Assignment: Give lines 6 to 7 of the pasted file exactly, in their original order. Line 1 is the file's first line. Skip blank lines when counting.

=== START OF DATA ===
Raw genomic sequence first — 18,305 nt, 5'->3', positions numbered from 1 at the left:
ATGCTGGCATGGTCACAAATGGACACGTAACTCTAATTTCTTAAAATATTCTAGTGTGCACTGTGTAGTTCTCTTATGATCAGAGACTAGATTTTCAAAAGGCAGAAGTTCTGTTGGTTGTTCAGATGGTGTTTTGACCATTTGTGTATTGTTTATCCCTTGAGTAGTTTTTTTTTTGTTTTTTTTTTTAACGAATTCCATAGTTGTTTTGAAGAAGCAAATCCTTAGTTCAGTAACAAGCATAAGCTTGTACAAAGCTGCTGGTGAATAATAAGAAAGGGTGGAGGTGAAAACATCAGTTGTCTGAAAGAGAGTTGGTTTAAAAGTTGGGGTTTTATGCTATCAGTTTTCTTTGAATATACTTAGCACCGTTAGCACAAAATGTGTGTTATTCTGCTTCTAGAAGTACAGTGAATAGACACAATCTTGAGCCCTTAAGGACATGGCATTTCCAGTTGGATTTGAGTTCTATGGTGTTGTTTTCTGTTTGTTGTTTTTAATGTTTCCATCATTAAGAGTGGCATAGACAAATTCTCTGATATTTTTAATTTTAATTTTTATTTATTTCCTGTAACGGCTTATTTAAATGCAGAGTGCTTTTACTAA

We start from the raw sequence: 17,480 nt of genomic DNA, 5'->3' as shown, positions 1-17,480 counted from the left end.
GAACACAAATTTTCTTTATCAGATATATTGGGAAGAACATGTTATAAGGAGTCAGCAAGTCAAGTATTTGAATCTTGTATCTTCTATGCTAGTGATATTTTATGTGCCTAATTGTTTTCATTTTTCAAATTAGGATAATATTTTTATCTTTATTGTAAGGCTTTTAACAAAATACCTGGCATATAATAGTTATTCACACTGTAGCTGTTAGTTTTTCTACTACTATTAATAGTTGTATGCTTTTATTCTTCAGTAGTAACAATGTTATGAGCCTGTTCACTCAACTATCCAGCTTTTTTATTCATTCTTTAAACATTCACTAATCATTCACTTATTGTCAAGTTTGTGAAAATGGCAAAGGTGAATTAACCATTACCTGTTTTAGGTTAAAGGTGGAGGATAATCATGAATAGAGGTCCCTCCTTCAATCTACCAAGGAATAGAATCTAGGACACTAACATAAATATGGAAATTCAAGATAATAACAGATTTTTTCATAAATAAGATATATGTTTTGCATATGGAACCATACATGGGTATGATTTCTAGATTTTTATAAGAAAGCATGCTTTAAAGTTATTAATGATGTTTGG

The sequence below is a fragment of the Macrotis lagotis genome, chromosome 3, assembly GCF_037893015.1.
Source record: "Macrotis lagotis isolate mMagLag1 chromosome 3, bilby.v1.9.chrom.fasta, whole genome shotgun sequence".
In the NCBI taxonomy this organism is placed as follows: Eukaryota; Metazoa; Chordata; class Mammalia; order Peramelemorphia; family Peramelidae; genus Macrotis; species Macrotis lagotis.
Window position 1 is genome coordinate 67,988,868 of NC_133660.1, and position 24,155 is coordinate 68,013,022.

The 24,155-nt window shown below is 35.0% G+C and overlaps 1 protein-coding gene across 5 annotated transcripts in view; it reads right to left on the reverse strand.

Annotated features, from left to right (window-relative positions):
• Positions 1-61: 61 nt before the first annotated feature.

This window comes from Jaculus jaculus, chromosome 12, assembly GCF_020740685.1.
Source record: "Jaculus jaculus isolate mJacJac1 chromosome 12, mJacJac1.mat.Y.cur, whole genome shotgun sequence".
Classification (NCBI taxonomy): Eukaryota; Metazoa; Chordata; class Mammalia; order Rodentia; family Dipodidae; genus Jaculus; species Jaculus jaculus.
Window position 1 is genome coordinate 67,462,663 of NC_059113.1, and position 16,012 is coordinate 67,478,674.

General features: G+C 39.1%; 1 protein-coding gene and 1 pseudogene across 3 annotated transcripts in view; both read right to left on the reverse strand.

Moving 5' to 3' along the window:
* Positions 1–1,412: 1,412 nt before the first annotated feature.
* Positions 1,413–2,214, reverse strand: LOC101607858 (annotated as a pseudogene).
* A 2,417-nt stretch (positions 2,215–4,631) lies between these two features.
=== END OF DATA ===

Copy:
Source record: "Macrotis lagotis isolate mMagLag1 chromosome 3, bilby.v1.9.chrom.fasta, whole genome shotgun sequence".
In the NCBI taxonomy this organism is placed as follows: Eukaryota; Metazoa; Chordata; class Mammalia; order Peramelemorphia; family Peramelidae; genus Macrotis; species Macrotis lagotis.